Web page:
|Abstract/Description or Keywords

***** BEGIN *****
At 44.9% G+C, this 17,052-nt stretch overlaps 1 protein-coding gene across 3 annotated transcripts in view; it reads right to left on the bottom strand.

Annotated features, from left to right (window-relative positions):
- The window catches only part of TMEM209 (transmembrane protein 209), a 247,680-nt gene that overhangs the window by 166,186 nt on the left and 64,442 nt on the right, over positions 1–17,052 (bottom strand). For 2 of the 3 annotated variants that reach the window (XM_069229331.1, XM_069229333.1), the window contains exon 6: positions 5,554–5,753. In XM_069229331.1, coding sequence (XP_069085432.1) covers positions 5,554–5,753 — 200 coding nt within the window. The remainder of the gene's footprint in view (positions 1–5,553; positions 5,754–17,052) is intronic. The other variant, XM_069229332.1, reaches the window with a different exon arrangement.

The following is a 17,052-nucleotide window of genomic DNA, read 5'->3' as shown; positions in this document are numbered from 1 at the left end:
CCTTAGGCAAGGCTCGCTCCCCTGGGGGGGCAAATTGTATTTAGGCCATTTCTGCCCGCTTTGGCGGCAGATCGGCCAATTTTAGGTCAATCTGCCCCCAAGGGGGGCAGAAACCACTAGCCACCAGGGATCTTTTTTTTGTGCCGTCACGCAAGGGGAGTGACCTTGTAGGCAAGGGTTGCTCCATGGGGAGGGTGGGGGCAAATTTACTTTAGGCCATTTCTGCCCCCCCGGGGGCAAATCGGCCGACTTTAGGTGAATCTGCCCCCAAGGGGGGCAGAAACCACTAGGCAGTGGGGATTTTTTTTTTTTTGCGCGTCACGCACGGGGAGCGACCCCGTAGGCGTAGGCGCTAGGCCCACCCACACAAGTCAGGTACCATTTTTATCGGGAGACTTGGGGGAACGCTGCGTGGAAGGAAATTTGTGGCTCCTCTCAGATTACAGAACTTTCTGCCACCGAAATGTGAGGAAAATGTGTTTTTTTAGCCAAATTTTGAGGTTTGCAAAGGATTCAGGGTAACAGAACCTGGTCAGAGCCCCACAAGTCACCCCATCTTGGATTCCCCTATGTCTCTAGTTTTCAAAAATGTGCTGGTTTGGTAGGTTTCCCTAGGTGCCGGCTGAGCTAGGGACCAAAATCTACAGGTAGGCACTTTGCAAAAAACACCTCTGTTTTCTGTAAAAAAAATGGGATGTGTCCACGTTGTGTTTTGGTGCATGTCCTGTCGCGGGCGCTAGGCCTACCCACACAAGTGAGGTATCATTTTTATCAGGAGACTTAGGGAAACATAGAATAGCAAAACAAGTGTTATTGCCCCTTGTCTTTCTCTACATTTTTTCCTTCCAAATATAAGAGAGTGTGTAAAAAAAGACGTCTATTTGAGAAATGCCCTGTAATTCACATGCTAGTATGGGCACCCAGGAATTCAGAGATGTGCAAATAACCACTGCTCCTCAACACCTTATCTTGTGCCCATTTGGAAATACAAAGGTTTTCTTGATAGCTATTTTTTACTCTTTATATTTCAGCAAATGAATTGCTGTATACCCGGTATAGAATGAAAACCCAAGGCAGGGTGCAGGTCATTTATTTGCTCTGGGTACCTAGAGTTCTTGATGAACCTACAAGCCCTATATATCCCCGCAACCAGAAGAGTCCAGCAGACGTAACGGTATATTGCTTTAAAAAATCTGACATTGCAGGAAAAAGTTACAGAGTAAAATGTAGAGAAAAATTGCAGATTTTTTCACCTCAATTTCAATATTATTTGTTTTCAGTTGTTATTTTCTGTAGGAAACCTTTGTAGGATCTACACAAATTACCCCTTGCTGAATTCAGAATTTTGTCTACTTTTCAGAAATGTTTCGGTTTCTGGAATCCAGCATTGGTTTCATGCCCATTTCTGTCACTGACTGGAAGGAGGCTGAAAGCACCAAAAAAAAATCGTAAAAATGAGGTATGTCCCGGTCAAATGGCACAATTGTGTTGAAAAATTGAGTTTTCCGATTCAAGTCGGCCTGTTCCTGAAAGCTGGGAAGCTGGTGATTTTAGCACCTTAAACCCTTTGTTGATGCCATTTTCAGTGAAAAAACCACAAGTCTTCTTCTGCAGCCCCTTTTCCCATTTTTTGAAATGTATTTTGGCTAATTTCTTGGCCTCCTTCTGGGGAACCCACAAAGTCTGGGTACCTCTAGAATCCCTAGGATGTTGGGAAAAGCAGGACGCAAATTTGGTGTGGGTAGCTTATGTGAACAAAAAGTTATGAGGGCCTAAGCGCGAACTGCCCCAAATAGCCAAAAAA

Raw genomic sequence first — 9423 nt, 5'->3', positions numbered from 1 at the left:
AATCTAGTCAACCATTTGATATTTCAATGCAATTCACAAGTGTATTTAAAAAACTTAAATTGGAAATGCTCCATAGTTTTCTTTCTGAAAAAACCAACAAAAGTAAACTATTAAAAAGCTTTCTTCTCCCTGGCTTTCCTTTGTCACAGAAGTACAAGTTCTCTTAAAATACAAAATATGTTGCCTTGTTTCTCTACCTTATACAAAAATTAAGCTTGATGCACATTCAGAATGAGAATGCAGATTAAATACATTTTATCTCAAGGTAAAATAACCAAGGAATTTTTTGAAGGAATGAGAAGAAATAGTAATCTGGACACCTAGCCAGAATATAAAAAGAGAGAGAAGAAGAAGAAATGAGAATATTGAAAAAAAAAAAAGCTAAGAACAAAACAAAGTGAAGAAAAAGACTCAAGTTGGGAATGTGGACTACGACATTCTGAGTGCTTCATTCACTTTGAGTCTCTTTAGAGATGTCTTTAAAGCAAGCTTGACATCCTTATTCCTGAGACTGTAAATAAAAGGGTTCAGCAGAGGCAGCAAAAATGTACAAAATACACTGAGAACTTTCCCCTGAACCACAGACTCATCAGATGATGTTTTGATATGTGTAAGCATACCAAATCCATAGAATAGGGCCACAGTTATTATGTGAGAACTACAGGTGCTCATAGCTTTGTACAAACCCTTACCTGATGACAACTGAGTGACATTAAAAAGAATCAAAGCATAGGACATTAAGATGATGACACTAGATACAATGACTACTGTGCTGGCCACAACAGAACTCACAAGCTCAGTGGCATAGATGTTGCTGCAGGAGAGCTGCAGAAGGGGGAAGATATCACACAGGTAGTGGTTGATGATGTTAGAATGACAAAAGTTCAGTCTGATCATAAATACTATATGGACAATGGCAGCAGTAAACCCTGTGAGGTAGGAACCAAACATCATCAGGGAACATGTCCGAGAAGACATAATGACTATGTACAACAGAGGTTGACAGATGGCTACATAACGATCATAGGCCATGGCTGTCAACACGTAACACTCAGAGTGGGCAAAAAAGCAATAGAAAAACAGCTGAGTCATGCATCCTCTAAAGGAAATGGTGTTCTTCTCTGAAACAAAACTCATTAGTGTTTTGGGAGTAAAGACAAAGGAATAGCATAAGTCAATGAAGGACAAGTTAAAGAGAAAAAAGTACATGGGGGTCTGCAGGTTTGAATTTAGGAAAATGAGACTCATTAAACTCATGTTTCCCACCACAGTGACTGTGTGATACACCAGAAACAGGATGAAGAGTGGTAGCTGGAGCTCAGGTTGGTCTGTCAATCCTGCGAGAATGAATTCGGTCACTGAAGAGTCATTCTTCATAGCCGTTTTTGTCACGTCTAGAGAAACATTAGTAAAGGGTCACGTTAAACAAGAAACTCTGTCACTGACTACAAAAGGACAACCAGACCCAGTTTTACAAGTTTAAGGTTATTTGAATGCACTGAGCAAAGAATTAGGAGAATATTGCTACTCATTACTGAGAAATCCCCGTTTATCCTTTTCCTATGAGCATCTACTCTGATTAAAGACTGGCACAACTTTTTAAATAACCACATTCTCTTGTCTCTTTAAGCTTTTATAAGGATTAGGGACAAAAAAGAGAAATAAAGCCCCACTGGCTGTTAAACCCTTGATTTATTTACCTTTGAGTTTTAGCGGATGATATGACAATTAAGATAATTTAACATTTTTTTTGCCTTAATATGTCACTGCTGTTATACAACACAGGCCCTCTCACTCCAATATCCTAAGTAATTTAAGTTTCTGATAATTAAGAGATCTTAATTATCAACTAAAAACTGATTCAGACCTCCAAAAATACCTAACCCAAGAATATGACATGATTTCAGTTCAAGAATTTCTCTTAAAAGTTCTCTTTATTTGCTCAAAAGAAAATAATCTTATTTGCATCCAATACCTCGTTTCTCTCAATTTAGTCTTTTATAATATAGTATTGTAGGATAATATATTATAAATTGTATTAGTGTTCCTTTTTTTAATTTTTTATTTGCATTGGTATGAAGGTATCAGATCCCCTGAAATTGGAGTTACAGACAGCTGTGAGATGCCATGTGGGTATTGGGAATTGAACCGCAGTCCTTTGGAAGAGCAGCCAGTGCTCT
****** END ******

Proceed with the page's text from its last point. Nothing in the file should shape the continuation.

||Serpentinitic sediments rich in chrysotile asbestos, from a natural landslide in the Sumas River Watershed in Washington State, are deposited on agricultural land during flooding events, creating a health concern for the rural population. The sediments have a chemical composition of high magnesium (Mg), nickel (Ni) and chromium (Cr) and high pH values compared with non-serpentinitic sediments that originate from the agricultural lowland. As the sediments are transported from the headwater to the mouth, the effects of mixing with non-serpentinitic water from agricultural drainage decrease the pH, increase the contents of organic matter, nitrate and zinc (Zn), and impact the sediments that originated from the landslide. A comparison of bed and suspended sediment showed that there is a clear seasonal effect with lower Mg and Ni values during low flow for both types of sediments. Bed sediments were consistently higher than suspended sediment in Mg and Ni. Sediments emerging from the landslide have positive zeta potentials but disperse very rapidly and become negatively charged. Once the sediment interacts with agricultural sources downstream the zeta potential becomes more negative, causing the sediment to stay suspended. It is postulated that at high pH, Mg is leached from the brucite layer of chrysotile and precipitates as Mg carbonate, which enriches the bed sediments in Mg and associated trace metal concentration.